Michael Ballack, the battle-scarred galactico
Deutsche Welle

Michael Ballack, the battle-scarred galactico

Michael Ballack is enjoying an Indian summer in the fall, some would say winter, of his career. But it appears he won’t bow out at Leverkusen, who look likely to let him go elsewhere for one last fat contract. 

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Michael Ballack is now 35, just a year younger than a certain other deathless superstar midfielder. In any rational universe, he and David Beckham should be preparing to rest their weary bones on a sofa for TV pundits. Instead, if transfer rumors are anything to go by, they could soon meet on an old battlefield – a clash of the pensioner titans in the English Premiership.

Of course, transfer rumors are nothing to go by. Most sober pundits expect Beckham to ease himself into retirement in Ligue 1 in France. But as for battle-hardened Ballack, who knows?

The Bild newspaper reported last week that no fewer than three Premiership sides (Tottenham, Fulham and Blackburn) had made offers for the Leverkusen player over the summer. The revelation was delivered in the wake of his team’s 2-1 triumph over Ballack’s old club Chelsea in the Champions League, leaving Bayer top of their group.

Purple patch

Ballack’s contract with Leverkusen only runs until the end of the season, and there has been a deafening silence from the club on the subject. When asked on German TV to comment on Ballack’s impending contract negotiations, Leverkusen’s sporting director Rudi Völler offered only, “Let’s just be happy that Michael is playing well again.”

And he certainly is. The former Germany captain has hit a purple patch in the last few weeks, performing his creative linchpin role in midfield with old aplomb and even contributing goals as well. He has scored three this season so far (two Bundesliga, one Champions League) and his last contributed to the win over Kaiserslautern on November 18.

But it’s his sheer will that seems to impress the team him most. “Michael has been driving us forward with his performances for months,” his coach Robin Dutt opined recently to news agency dpa. “He shows us the will to succeed by living it. He is in very good form, imposes himself and is part of a lot of goal chances.”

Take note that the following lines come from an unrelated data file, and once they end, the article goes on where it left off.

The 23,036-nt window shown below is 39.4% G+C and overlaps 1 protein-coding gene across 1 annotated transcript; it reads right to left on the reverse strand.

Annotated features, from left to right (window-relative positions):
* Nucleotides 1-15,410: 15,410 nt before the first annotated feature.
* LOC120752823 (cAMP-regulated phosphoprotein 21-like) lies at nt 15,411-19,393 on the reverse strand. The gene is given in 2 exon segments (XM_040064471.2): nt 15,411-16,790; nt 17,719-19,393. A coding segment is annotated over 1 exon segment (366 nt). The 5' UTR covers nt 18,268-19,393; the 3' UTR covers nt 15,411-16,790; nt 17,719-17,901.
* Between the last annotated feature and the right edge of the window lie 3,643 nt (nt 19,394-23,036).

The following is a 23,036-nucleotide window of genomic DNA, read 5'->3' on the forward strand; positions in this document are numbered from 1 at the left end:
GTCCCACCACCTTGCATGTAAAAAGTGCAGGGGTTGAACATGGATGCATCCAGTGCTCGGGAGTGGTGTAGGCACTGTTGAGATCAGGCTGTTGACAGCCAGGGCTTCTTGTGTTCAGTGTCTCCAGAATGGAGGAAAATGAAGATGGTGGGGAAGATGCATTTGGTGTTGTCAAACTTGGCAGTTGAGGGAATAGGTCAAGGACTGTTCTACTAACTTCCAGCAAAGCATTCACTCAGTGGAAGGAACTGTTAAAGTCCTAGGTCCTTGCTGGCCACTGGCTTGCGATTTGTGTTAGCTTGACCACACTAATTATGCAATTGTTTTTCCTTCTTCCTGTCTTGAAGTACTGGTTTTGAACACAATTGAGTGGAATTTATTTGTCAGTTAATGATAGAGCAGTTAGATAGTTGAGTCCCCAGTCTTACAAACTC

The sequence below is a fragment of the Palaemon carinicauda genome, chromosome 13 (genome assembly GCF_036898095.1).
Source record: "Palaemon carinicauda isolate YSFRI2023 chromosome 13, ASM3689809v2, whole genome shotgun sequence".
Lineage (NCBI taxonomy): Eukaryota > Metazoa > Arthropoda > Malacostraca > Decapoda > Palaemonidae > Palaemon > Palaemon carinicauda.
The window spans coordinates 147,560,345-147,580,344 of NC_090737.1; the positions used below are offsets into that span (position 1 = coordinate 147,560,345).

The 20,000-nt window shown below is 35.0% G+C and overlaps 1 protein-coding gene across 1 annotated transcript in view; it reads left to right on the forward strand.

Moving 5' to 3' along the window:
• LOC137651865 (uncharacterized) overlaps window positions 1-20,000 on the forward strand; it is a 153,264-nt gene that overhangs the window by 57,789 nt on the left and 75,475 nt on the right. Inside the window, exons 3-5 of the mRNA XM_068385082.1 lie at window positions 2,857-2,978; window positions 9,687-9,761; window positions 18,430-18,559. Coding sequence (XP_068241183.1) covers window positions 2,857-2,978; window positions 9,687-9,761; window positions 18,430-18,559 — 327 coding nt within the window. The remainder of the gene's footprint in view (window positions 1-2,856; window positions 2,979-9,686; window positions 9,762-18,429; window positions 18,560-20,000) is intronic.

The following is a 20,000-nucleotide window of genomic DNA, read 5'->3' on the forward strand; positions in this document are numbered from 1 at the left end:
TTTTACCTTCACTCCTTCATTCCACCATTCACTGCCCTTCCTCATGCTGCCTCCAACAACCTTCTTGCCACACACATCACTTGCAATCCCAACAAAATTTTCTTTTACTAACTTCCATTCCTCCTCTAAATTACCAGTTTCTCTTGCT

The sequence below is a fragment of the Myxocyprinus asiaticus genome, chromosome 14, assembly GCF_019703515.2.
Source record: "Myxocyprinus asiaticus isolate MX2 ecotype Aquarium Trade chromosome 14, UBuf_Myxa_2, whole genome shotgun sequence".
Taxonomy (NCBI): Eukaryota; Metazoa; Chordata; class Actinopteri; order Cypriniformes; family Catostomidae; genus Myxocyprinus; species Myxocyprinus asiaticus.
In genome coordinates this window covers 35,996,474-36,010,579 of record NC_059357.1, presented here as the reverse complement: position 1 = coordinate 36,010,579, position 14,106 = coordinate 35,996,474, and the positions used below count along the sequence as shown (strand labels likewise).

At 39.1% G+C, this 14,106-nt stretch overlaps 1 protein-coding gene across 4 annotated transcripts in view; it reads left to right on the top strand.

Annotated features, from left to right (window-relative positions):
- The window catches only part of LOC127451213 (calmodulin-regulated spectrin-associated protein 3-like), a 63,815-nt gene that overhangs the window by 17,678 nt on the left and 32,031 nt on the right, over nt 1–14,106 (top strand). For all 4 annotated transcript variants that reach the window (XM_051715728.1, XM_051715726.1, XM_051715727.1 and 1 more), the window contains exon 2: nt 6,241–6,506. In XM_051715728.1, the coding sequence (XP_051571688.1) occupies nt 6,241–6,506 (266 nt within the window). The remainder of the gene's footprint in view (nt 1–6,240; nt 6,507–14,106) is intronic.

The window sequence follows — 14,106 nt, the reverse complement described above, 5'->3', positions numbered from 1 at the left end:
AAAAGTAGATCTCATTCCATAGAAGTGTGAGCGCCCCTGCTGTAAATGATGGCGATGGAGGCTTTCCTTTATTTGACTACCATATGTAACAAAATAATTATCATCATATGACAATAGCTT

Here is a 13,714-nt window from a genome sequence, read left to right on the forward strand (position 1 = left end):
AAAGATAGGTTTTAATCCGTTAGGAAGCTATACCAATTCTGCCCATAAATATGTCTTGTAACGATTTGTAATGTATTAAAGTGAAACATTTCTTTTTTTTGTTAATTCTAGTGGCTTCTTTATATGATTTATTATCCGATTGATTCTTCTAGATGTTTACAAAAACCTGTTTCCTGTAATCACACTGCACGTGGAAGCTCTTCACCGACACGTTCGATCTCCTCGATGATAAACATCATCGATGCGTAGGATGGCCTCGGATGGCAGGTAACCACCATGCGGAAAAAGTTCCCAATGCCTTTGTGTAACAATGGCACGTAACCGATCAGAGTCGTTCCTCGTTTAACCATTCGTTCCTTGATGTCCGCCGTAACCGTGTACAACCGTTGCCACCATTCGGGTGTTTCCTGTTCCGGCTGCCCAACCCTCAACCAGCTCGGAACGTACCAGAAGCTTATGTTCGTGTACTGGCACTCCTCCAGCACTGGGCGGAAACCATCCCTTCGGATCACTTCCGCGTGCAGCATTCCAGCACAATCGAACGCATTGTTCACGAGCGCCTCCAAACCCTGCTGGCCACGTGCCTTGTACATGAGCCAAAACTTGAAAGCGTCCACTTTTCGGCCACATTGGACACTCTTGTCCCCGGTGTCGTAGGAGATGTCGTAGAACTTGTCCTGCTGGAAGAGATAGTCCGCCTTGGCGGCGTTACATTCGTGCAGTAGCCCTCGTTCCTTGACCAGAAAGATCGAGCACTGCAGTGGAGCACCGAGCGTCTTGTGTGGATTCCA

Putting noses out of joint

It was a little over an hour after scoring his second goal of the season – the one that settled an untidy match against Freiburg on October 28 – that Ballack broke his nose in a collision with Freiburg’s Jan Rosenthal. But that couldn’t slow down an old battler like Ballack. After a brief trip to the hospital, he was back in Leverkusen’s starting line-up – with a menacing carbon black mask – for the Champions League tie against Valencia four days later.

Ballack seemed to draw strength from the injury – as if playing through the pain has boosted his adrenaline.

This is shouldn’t be surprising, since conflict and adversity are Ballack’s meat and drink, as his German national team-mates know. Now his fury has been turned on his club. “At Bayer it’s sometimes like some kind of sleepy-land,” he told broadcaster Sky ahead of the Kaiserslautern game. “Everyone is so happy just to play here.”

Ninety minutes and one more display of midfield bullying later, he explained his motives for the pre-match rocket. “I hope that didn’t go down well,” he said. “Because that’s exactly what we need: discussions, different opinions and perspectives. It’s only then that you can improve. If everyone agrees, we won’t get anywhere.”

Dutt covered the midfielder’s back for this belligerent outburst. “He’s such an experienced player, he’s allowed to express his point of view,” the coach said. “I don’t see any problem in that.”

Foreign dough

But while Dutt gushes, Leverkusen are still being cagey. “If Rudi Völler comes tomorrow and says he’ll give me a five-year contract, then I’ll probably think about it,” Ballack joked recently.

But maybe it’s not just the club that’s stalling. Ballack is possibly also keeping his options open, not least because the press in his home country has not been particularly kind to him over the past couple of years. “I still feel good, but I don’t know what I’m going to do,” he said. “If I stay healthy, I’d like to play another one or two years at a good level.”

And if he does have one more professional contract in him, he might as well make it a lucrative one. According to Bild, clubs in China, Russia, Qatar, and the US have already waved substantial wads of cash at him. But he appears unimpressed by the prospect of moving to one of those countries. Perhaps the clash with Chelsea gave him the taste for one last hurrah in England?

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